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Metro Atlanta executives to ponder inaction during last session of Georgia General Assembly

Not surprisingly, the Metro Atlanta Chamber plans to devote its entire executive committee meeting Thursday morning on state legislative issues.

The meeting follows a particularly disappointing session of the General Assembly that ended earlier this month without resolving a number of issues critical to the Atlanta business community.

Among the issues high on the chamber’s list include: the lack of progress on a bill that would allow voters to pass a one-cent sales tax for

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Robert Woodruff must be smiling from above

The late Robert W. Woodruff would have taken special pleasure in today’s announcement that the Winship Cancer Institute at Emory University had received a formal designation by the National Cancer Institute.

Woodruff, president and leader of the Coca-Cola Co. for decades, actually was the center’s “first benefactor,” according to Vicki Riedel, executive director of development for the Winship Cancer Institute.

“It was his first gift to Emory,” Riedel said.

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French viewing the United States differently since the election of Barack Obama

Americans and the French view racial equality through different lenses, according to French journalist Nicole Bacharan.

Bacharan spoke Friday evening at Georgia Tech on behalf of the Alliance Francaise d”Atlanta and the European Union Center of Excellence at the Sam Nunn School of International Studies.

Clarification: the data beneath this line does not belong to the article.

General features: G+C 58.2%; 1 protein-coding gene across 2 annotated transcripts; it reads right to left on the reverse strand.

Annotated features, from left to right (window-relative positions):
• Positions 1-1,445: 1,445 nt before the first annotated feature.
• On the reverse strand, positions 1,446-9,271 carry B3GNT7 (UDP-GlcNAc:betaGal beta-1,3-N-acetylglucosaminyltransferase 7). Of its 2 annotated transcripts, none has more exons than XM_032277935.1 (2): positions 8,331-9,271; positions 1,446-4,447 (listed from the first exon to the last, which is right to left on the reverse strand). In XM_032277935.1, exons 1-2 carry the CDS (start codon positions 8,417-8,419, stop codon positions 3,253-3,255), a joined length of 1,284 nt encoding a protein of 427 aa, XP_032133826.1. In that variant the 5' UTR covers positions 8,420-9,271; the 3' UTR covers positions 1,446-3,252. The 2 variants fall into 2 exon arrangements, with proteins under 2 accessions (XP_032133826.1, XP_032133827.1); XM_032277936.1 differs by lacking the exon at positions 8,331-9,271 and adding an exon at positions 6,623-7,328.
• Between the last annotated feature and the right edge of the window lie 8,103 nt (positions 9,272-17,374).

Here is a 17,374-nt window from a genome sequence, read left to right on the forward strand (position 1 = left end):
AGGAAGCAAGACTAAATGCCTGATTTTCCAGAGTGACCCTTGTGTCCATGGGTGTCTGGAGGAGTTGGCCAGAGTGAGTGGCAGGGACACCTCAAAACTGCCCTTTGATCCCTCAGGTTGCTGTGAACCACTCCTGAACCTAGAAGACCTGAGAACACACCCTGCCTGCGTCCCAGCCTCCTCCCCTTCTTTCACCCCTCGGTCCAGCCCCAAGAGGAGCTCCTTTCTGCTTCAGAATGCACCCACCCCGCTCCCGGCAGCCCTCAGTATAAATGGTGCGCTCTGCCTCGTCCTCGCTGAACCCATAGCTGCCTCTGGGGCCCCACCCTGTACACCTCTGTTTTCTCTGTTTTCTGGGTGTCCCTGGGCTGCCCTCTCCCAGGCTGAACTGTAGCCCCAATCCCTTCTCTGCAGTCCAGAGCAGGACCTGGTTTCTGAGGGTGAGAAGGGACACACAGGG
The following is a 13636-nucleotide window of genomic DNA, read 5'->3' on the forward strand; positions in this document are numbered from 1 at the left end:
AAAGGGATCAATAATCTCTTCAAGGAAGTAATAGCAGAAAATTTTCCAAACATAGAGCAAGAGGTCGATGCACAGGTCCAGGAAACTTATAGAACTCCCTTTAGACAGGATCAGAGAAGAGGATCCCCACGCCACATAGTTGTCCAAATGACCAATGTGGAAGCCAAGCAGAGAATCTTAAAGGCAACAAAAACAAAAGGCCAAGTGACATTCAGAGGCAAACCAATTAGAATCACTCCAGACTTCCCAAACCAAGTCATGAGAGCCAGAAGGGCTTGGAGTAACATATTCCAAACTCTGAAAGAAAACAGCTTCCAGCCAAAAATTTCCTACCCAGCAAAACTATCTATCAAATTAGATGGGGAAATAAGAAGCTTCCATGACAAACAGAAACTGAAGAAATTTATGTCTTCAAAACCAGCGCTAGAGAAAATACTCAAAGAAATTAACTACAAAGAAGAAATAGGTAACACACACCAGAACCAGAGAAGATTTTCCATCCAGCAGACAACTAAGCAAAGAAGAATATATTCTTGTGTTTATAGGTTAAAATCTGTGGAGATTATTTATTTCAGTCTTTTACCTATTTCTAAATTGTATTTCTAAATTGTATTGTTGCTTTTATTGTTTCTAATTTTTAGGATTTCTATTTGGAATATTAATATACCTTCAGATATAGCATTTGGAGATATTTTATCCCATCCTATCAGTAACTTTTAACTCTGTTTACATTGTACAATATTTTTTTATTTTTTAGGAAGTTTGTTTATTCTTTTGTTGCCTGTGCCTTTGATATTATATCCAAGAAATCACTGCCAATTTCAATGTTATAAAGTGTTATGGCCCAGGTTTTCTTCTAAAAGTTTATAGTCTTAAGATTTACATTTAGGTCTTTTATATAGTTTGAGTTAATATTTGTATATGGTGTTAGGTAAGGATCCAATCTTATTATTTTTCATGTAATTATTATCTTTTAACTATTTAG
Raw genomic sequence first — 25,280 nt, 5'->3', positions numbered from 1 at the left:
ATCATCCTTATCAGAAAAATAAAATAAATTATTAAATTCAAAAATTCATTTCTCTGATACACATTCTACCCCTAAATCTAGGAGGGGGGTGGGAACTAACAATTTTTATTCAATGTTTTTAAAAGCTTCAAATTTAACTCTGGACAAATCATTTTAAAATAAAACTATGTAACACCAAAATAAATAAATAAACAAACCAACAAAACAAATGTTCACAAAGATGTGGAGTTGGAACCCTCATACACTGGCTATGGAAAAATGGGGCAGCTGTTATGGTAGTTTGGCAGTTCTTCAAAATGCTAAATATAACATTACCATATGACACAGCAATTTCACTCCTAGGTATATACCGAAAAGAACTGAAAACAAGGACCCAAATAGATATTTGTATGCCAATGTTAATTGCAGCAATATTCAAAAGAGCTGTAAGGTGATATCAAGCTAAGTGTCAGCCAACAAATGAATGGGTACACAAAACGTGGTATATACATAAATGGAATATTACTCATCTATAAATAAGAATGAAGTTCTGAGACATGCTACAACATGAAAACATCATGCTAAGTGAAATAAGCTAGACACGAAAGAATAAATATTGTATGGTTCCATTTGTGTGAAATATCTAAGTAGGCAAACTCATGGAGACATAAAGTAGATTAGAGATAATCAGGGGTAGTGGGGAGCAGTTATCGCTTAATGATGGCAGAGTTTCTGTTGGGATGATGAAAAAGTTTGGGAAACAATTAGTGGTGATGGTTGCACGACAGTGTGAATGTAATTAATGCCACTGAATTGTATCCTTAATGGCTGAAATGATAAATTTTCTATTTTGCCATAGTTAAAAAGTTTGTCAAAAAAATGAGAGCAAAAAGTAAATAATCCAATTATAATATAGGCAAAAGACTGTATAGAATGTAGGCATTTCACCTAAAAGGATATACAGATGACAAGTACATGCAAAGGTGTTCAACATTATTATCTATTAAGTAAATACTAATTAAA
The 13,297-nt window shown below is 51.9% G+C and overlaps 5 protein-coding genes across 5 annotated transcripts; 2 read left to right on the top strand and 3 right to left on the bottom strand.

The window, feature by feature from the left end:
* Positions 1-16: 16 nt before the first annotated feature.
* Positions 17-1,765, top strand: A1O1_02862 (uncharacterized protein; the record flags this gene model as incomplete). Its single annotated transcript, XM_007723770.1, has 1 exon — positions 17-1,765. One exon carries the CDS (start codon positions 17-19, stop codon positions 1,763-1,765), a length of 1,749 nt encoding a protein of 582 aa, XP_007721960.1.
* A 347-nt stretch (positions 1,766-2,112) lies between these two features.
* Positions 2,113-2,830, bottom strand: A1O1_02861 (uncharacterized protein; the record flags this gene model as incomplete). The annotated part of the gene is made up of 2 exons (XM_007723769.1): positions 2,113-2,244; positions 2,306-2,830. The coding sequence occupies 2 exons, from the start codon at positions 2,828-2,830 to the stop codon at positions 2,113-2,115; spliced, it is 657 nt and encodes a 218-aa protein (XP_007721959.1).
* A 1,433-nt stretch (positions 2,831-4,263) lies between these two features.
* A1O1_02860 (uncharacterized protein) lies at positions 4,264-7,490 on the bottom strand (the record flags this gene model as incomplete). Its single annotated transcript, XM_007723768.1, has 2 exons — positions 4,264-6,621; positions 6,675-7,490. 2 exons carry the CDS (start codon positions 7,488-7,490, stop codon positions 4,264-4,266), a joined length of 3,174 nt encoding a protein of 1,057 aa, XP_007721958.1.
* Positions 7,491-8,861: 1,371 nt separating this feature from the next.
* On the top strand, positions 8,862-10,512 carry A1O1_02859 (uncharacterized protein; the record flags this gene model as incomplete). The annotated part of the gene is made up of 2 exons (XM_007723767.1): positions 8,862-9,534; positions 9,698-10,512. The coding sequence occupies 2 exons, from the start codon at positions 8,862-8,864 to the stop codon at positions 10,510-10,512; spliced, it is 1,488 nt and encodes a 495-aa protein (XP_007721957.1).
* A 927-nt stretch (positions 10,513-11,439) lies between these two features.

For example, affirmative action is France is referred to as positive discrimination. While Bacharan said affirmative action has been fairly

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MARTA has friends in the Atlanta region

The Atlanta Regional Commission today showed what true leadership can do.

The ARC’s Transportation and Air Quality Committee voted unanimously to pursue using up to $25 million in federal stimulus funding to help cover MARTA’s anticipated operating shortfall during the next fiscal year.

If the resolution is passed by the ARC’s board at its May meeting, then MARTA should be able to continue providing its current level of service through May, 2010.

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Let’s have an “urban” renaissance at Georgia State University’s School of Public Policy

Georgia State University today named W. Bartley Hildreth as the new dean of the Andrew Young School of Policy Studies beginning July 1.

Here’s my hope. Perhaps Hildreth can put “urban” back into focus at the GSU School.

Currently, Hildreth is the Regents Distinguished Professor of Public Finance at the Hugo Wall School of Urban and Public Affairs at Wichita State University. From the release that came out today,

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Lt. Gov. Casey Cagle calls 2009 legislative session “exciting,” but many are disappointed

The strangest part of Lt. Gov. Casey Cagle’s address to the Atlanta Press Club today was his opening talk, which lasted nearly 15 minutes.

During that whole speech, every reference Cagle made about the tumultuous recent legislative session was positive. Could that be because Cagle is running for governor and doesn’t want to make any new enemies?

“This was an exciting session,” Cagle said without discussing the

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Piedmont Park loses one of its closest friends

So sad.

Today, when I was walking my dogs at Piedmont Park, I found out that Roy Clark had died two weeks ago.

Roy Clark, a frail man, had worked at Piedmont Park for 46 years, picking up trash and lovingly taking care of the its grounds.

Although he was understated person, he was always a friendly, daily presence in the park. I would see him there working nearly every day of